McDonald's Don Thompson - A.M. Wars
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In the A.M., everyone seems to be eating an Egg McMuffin in their car and drinking Starbucks at their desk. But, according to Technonic’s “The Breakfast Consumer Trend Report,” the fast-food niche isn’t saturated and remains a growth area. In 2009, 33% of consumers ate fast food for breakfast. Now, 46% do.
That means there’s another 54% to get into the habit. When McDonald’s (NYSE: MCD) Don Thompson replaces Jim Skinner as Chief Executive Officer this June, he will make breakfast a priority he told the LOS ANGELES TIMES. He added that he recognizes that he’s not the only one chasing this opportunity. Recently, Taco Bell, Wendy’s and Subway have joined McDonald’s, Panera, Starbucks, and Dunkin’ Donuts in competing hard for the A.M. dollar.
All those competitors seem to have learned well from McDonald’s that product innovation and continuous aggressive promotion are the keys to not only bringing in the crowd but also having a shot at developing a cult item. The genuis of McDonald's is that it has created menu items such as the Egg McMuffin which have endured.
But, the Egg McMuffin’s iconic status could be matched, maybe even overshadowed, by Taco Bell, owned by Yum! Brands (NYSE: YUM). It first rolled out in the West, where burritos for breakfast are already familiar, the egg & sausage-based breakfast burrito. The hotness, pun intended, of Mexican food is obvious in Yum! Brands stock price of 70.81, with the 52-week range of 47.15 to 70.41. Will we all start doing burritos in the A.M.? That could happen. It's likely McDonald's has already anticipated that cult development.
Panera (NASDAQ: PNRA) is becoming the darling of the healthy eating foodies with its Mediterranean Egg White Breakfast Bread Sandwich. The chain promotes through detailing ingredients and distributing recipes. The Egg White Sandwich contains egg whites, roasted tomatoes, baby spinach, Vermont cheddar layered on top, freshly baked Ciabatta, and basil pesto. The stock is at 162.31, with the 52 range of 98.68 to 165.23. Although McDonald's is refurbishing its outlets to appear more upscale, what Panera has already created is that sense of a "third place," that is, where to hang in addition to home, work or school. In North Haven, Connecticut, the Panera has a fireplace blazing in the "front room."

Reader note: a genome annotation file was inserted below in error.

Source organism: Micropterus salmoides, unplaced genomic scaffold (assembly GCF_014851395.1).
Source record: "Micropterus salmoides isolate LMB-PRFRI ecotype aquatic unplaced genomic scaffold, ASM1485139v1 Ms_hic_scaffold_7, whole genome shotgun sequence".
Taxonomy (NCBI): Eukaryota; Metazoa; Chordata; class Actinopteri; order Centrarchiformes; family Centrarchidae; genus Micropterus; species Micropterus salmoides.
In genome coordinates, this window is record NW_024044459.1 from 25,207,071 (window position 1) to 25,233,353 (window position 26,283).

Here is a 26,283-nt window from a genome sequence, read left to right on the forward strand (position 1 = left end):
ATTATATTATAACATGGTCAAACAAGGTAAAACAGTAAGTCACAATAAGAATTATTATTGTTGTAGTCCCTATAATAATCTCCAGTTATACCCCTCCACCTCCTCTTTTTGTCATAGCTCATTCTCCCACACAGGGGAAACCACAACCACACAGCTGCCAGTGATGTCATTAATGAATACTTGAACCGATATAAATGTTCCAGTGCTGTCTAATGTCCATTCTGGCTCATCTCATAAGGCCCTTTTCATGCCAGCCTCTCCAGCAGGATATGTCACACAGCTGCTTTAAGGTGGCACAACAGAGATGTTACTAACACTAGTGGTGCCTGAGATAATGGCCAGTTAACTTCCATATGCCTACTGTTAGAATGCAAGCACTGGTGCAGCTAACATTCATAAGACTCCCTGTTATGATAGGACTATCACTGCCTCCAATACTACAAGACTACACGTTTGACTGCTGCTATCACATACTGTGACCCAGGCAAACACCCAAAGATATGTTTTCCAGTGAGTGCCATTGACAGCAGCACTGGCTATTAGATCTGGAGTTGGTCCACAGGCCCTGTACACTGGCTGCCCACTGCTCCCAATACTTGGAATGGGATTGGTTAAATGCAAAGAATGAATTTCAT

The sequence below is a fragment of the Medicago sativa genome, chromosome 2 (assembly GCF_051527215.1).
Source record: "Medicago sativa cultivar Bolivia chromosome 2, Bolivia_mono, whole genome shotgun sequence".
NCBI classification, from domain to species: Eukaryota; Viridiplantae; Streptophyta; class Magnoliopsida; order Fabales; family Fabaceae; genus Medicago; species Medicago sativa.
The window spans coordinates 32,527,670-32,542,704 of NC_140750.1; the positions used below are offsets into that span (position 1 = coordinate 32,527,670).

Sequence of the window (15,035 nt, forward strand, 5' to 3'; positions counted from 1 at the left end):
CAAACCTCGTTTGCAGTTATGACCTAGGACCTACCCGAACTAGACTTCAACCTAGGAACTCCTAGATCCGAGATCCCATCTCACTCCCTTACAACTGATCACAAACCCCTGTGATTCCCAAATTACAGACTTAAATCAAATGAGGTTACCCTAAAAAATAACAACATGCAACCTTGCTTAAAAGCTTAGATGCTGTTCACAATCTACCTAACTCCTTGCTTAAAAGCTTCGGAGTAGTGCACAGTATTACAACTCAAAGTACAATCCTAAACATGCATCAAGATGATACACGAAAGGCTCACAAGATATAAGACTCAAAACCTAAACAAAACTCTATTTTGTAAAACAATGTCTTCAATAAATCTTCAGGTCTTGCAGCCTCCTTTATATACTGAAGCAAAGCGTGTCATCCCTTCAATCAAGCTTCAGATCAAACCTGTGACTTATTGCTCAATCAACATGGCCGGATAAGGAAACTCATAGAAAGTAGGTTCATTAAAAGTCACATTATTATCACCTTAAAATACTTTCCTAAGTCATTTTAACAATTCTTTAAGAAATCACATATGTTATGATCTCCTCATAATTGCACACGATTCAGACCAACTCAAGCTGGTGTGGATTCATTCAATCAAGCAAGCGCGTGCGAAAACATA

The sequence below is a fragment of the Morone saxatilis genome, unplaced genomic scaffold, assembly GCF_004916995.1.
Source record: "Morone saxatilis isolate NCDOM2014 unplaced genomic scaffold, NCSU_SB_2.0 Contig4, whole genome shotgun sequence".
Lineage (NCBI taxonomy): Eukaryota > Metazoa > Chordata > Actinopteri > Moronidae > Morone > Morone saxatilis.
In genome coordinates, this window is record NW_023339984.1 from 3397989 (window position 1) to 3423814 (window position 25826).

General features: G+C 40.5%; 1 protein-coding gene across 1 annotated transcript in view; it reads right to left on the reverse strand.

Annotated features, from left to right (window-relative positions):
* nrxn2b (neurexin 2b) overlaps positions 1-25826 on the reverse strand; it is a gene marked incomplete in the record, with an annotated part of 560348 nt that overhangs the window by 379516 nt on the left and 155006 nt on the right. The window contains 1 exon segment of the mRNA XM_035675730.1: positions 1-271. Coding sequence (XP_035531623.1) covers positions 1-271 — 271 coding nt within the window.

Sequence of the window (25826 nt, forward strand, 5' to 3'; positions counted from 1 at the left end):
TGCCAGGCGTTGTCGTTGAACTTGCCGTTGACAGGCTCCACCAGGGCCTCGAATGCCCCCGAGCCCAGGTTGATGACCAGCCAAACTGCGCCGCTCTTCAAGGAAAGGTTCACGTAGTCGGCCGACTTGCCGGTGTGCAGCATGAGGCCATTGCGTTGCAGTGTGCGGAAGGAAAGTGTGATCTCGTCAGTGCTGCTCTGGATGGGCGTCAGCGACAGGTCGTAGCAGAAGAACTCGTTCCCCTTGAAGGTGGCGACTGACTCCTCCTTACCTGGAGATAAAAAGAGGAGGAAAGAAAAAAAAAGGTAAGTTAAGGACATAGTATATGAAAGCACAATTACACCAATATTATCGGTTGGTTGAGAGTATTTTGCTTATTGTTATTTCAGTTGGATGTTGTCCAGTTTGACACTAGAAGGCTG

Dunkin Donuts, owned by Dunkin’ Brands (NASDAQ: DNKN), has been meeting the competition toe-to-toe with its reputation in baking. Its Ham & Cheese Bakery Sandwich is made to order and housed in a croissant bagel or French roll. Its low price point gives it the advantage of impulse purchases to bring coffee and donuts into work. It is trying to overcome the post-2 P.M. drop in traffic by positioning the sandwich as all-day. The stock is at 30.95, with a 52-week range of 23.24 to 32.44. It still has a way to go before it provides the ambiance of a third place.
Starbucks (NASDAQ: SBUX), which reinvented cult with its cup design and packaging, has been developing a following with its classy breakfast items. They include Petites as with tiny cherry pies, Bagels to fit with a mood, and High Protein Breakfast Wraps. This is reinforced on the web with high quality photos of the menu. The last time I checked there were 25 comments, yeah, just on a menu page. Today, Starbucks is at 55.06, passing its 52-week high of 53.96. Starbucks had and still has the edge of a built-in market since studies show people buy breakfast at the same place they have their coffee. The two are never separated. The 21st century meme is Starbucks coffee.
Here in New England, McDonald’s is trying out breakfast pastries as a direct attack on Dunkin’ Donuts. They include vanilla scones, banana bread, and cheese Danishes, all made on the premises. This blunts the Dunkin' competitive edge of baking onsite. Thompson has work ahead in positioning and packaging the coffee as symbolic of something the marketplace craves to be or at least pretends to be. A cup of McDonald's coffee sitting on a desk transmits no transcendent message. As an African-American he could well develop breakfast menus for the inner cities and diverse racial and ethnic groups. The stock is at 96.02, with a range of 74.49 to 102.22.
The A.M. is a gateway meal. It could lead to making that particular spot the “home” away from home for other snacks and meals throughout the day. It’s also a deterrent. It could prevent customers from shifting up to casual dining, as the economy recovers for their other meals and snacks. For lunch, Olive Garden, popular in the casual dining category, is starting to look not beyond our budget. That kind of trend could hit fast foods hard.
Motley Fool newsletter services recommend McDonald's, Panera Bread, Starbucks and Yum! Brands. The Motley Fool owns shares of Panera Bread and Starbucks. janegenova has no positions in the stocks mentioned above. Try any of our Foolish newsletter services free for 30 days. We Fools may not all hold the same opinions, but we all believe that considering a diverse range of insights makes us better investors. The Motley Fool has a disclosure policy.